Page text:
Now we will mount the couplers in the box. Examine the Athearn retaining cover, making certain that it has been bent squarely and that the legs are equal. Put in the bronze centering spring and the coupler according to Kadee’s instructions and then place the Athearn cover over the retaining ears. Using the needlenose pliers, squeeze the cover tight to the frame on both sides of the coupler box. Do this for both ends. If you are dealing with one of Athearn’s quad or twin hoppers, you will probably need to clip a small amount off of the cover leading edge, as it interferes with the underframe and will not clip on correctly. I have also found that hopper car bolsters are not square and level, requiring some carving around the pivot to level the truck. If this is not done, when the truck is attached, it will tilt the truck, lifting the lead axle, causing the wheelset to ride up and derail on just about everything.
Place the trucks on a piece of track and place the frame over the trucks. Do not screw together yet! Put a Kadee height checker on the rails and push the frame toward it (this is where two height checkers come in handy – one on each side of the car). If the trip-pin hits the height checker, bend the trip-pin up until it clears, after checking to see that the coupler is at the correct height. If the coupler is low, Kadee has two thicknesses of fiber washers for placement between the truck and the frame (0.10″ and 0.16″ thickness). If the coupler is too high (doubtful, but possible), you will have to cut a shim for inside the coupler box, above the coupler. After coupler and trip-pin heights have been adjusted for both ends, weigh the entire car – couplers, trucks, body and all. Notice that I have not said to assemble anything yet! According to NMRA guidelines, cars should weigh one-half ounce per inch of car length, plus one ounce. On enclosed cars, I use automobile wheel weights to bring the weight up. On open cars I use sheet lead or “Heavyweights” from T&J Rail Services (strip lead in different thicknesses). Glue in the additional weight.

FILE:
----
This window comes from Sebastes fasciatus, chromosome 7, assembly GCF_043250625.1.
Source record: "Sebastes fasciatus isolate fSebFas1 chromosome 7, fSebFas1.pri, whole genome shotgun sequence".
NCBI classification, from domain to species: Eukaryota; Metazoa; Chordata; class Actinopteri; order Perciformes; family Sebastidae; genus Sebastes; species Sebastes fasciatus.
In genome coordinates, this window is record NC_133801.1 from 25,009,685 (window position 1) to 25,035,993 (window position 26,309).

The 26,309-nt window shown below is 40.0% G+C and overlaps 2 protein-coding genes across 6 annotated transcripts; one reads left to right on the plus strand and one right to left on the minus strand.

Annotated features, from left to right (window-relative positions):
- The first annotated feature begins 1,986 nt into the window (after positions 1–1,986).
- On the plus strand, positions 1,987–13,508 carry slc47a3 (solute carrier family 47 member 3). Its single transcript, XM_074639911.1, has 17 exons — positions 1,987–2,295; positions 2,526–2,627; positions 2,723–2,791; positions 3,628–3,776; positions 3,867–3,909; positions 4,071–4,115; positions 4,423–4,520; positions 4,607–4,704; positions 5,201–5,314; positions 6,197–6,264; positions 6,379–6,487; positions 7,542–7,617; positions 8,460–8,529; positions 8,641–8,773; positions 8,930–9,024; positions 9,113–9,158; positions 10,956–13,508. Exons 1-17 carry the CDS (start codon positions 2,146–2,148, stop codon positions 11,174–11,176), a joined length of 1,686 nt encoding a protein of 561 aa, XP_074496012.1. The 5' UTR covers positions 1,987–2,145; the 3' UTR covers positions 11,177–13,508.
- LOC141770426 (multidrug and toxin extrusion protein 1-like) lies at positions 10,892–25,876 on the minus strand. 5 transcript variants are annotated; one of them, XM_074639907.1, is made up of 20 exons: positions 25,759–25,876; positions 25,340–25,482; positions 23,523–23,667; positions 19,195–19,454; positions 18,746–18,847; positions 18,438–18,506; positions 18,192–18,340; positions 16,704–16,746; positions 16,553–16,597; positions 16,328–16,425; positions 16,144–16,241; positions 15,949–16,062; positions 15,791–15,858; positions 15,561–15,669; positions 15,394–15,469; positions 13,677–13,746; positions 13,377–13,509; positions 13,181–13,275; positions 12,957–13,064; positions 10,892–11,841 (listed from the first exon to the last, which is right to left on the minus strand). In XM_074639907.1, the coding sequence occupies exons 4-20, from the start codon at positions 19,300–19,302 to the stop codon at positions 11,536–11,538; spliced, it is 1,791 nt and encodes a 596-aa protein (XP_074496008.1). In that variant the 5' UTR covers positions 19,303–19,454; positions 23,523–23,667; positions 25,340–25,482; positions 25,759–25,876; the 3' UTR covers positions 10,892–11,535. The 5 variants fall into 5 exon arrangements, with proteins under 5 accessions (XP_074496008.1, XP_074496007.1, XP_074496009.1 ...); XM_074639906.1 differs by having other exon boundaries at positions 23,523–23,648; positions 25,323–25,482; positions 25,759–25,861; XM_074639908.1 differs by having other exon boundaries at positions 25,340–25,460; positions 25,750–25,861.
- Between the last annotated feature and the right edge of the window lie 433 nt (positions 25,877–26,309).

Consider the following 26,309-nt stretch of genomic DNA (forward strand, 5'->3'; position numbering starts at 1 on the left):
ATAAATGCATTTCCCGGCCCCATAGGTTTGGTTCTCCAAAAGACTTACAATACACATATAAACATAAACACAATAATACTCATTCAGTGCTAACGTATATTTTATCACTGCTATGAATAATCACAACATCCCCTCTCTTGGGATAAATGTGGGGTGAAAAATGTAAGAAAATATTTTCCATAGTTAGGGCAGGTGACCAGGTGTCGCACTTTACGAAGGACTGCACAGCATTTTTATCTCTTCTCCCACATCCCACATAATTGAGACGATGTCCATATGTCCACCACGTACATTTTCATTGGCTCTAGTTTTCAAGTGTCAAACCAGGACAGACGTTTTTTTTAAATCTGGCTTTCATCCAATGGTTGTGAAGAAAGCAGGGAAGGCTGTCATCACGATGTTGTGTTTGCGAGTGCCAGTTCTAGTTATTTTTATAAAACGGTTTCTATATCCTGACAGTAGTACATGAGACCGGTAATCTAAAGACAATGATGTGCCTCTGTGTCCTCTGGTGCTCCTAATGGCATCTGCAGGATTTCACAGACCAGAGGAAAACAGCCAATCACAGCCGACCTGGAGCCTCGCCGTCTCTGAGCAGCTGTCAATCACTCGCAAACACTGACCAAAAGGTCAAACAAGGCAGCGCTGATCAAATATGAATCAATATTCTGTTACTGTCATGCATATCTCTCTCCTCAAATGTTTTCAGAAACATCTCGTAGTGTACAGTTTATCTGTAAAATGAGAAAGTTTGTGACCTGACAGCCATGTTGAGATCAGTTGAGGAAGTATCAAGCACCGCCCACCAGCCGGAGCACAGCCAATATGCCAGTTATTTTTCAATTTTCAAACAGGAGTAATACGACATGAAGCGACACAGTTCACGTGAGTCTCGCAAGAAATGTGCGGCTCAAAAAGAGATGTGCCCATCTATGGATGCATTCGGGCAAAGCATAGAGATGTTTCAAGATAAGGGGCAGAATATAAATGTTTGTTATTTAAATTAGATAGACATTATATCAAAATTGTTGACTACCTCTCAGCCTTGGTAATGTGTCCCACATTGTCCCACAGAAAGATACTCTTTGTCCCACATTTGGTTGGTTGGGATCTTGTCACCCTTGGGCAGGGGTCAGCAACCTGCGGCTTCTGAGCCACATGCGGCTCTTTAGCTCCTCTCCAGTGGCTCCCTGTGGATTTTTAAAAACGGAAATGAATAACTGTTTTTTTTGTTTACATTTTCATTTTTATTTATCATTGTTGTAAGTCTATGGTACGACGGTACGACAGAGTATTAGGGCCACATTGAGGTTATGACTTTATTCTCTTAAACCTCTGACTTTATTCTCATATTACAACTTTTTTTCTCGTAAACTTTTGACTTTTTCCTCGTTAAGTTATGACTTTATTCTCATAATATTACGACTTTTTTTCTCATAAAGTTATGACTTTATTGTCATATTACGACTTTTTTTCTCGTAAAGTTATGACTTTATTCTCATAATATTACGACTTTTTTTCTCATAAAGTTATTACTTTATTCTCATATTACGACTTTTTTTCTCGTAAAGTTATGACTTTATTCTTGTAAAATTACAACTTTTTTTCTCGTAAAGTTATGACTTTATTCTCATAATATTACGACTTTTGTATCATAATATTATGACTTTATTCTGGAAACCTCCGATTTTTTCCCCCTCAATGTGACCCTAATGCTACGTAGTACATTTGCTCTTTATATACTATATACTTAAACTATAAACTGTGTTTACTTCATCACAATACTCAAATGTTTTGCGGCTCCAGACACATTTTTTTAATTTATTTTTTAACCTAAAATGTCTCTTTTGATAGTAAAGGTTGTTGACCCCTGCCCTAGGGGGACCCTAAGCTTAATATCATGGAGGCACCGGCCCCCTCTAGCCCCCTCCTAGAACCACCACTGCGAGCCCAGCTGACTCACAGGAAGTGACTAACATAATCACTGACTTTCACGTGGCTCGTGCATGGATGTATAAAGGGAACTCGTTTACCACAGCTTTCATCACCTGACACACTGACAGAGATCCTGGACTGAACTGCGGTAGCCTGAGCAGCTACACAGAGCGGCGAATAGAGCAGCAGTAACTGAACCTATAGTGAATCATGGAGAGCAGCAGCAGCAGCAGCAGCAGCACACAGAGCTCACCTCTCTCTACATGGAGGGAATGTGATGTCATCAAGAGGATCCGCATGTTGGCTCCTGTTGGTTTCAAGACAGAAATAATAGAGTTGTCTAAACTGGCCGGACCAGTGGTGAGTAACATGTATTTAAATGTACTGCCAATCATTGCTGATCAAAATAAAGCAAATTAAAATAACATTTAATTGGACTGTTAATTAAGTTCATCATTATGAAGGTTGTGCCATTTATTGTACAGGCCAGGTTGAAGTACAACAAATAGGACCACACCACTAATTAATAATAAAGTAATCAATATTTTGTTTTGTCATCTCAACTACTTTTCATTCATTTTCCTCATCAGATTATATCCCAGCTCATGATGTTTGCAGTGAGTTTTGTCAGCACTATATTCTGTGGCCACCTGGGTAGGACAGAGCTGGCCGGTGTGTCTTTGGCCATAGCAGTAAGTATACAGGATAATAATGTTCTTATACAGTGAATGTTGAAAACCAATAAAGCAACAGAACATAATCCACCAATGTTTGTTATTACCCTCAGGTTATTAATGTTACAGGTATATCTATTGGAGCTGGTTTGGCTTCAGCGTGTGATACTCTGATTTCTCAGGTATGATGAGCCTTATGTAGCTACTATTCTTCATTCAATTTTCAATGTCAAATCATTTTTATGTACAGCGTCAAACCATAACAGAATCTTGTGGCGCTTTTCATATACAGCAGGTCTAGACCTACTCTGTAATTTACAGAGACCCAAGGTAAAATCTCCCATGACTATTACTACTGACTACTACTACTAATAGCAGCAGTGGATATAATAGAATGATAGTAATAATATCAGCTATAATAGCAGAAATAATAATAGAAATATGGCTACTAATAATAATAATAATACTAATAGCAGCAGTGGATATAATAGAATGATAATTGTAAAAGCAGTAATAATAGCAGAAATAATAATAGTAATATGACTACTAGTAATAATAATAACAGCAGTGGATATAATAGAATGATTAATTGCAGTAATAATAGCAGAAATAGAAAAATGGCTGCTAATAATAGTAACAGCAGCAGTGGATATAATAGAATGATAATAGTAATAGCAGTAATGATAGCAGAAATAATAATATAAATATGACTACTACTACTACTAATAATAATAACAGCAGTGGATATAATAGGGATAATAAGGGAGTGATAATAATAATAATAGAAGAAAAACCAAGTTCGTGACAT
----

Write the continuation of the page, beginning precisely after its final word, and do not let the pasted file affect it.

Now assemble the car. Glue parts, when possible, from the inside to reduce the chance of marring the finish of the car. Trim the shaft on the brake wheel in half so that the wheel fits close to the carbody. Tighten the truck screws until any wobble disappears, but allow them to pivot freely. Now set the new car in your yard, as it is finished.
Passenger cars need attention too. The Athearn streamline cars have a heavy coat of paint in their window openings that must be removed if you want the windows to fit. As with the other cars, remove all flash. Check and adjust all wheelsets. Use a razor saw to cut the windows into more manageable pieces. Use liquid cement from inside to carefully glue in the windows, taking advantage of capillary action to draw the glue into the joints. Glue sparingly! This goes for the heavyweight cars as well. Correct the weight of the cars, then move to the trucks. Using your side cutter, remove the talgo coupler tongue from each truck. For Athearn passenger cars, I use the complete #5 Kadee box and coupler. Making certain that the coupler clears the carbody, mark the location of the coupler box. Then drill and tap for 10-32 screws. I use nylon screws from Detail Associates. Dry assemble (no glue) the carbody to the frame and attach the coupler and trucks, then check the coupler and trip-pin height and adjust accordingly. If the coupler is too high, shim with styrene. If low, shim the truck or carve material from the floor of the car at the coupler mounting location. I know of no one that makes shims for the Athearn style passenger trucks, so you’re on your own.
MDC and Walthers cars are very similar and need many of the same adjustments. The most common trick is the bolster pivot pin trimming. Flash is very common, and cleaning this off adds to the look as well as the fit of the car. On MDC metal frame cars, the large file is a must, as well as the #11 knife and the needle files. I clean the underframes and file the clearances until the frame slides easily into the carbody, as painting the frame will close these gaps quickly.
I especially like the Walthers sprung trucks. Walthers provides them in a variety of styles and bearing configurations, but they require a little “tuning” work. Most difficult is the area where the bolster slides in the sideframe, in the spring area. Work this area with the #11 knife until the bolster slides smoothly, but do not damage the spring retaining pins. The springs are a little stiff, but you can play with them by clipping a turn at a time off of them with a small sidecutter. Kadee coupler springs also fit well.
I usually sit in front of the television with my wife, after my daughter goes to sleep, to assemble cars. It generally takes me about an hour to do an Athearn or plastic frame MDC, and about two to three hours for a metal MDC frame car, so I can usually get two a night into shape. The payoff comes when my trains run almost flawlessly on the Columbia Club’s modular layout for hours at a time.
Happy kit building!